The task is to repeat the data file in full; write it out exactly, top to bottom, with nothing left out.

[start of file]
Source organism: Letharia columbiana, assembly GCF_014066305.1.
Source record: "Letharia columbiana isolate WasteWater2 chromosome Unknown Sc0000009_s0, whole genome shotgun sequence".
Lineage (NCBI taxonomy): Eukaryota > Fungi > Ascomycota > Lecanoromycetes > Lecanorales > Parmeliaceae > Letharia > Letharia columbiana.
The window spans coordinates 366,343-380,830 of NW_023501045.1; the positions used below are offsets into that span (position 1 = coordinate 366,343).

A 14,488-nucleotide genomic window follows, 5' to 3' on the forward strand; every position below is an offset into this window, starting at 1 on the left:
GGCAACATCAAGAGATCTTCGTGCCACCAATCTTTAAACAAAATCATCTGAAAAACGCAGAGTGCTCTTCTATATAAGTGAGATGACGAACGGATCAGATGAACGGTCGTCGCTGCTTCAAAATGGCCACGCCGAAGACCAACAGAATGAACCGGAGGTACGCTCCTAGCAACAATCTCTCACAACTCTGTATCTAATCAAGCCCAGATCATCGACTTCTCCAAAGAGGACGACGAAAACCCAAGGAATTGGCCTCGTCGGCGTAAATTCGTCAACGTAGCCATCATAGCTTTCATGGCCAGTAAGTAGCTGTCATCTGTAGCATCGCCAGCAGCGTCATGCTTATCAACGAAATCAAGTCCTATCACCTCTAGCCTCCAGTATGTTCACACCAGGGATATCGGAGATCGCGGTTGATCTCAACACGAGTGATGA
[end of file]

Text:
Source organism: Letharia columbiana, assembly GCF_014066305.1.
Source record: "Letharia columbiana isolate WasteWater2 chromosome Unknown Sc0000009_s0, whole genome shotgun sequence".
Lineage (NCBI taxonomy): Eukaryota > Fungi > Ascomycota > Lecanoromycetes > Lecanorales > Parmeliaceae > Letharia > Letharia columbiana.
The window spans coordinates 366,343-380,830 of NW_023501045.1; the positions used below are offsets into that span (position 1 = coordinate 366,343).

A 14,488-nucleotide genomic window follows, 5' to 3' on the forward strand; every position below is an offset into this window, starting at 1 on the left:
GGCAACATCAAGAGATCTTCGTGCCACCAATCTTTAAACAAAATCATCTGAAAAACGCAGAGTGCTCTTCTATATAAGTGAGATGACGAACGGATCAGATGAACGGTCGTCGCTGCTTCAAAATGGCCACGCCGAAGACCAACAGAATGAACCGGAGGTACGCTCCTAGCAACAATCTCTCACAACTCTGTATCTAATCAAGCCCAGATCATCGACTTCTCCAAAGAGGACGACGAAAACCCAAGGAATTGGCCTCGTCGGCGTAAATTCGTCAACGTAGCCATCATAGCTTTCATGGCCAGTAAGTAGCTGTCATCTGTAGCATCGCCAGCAGCGTCATGCTTATCAACGAAATCAAGTCCTATCACCTCTAGCCTCCAGTATGTTCACACCAGGGATATCGGAGATCGCGGTTGATCTCAACACGAGTGATGA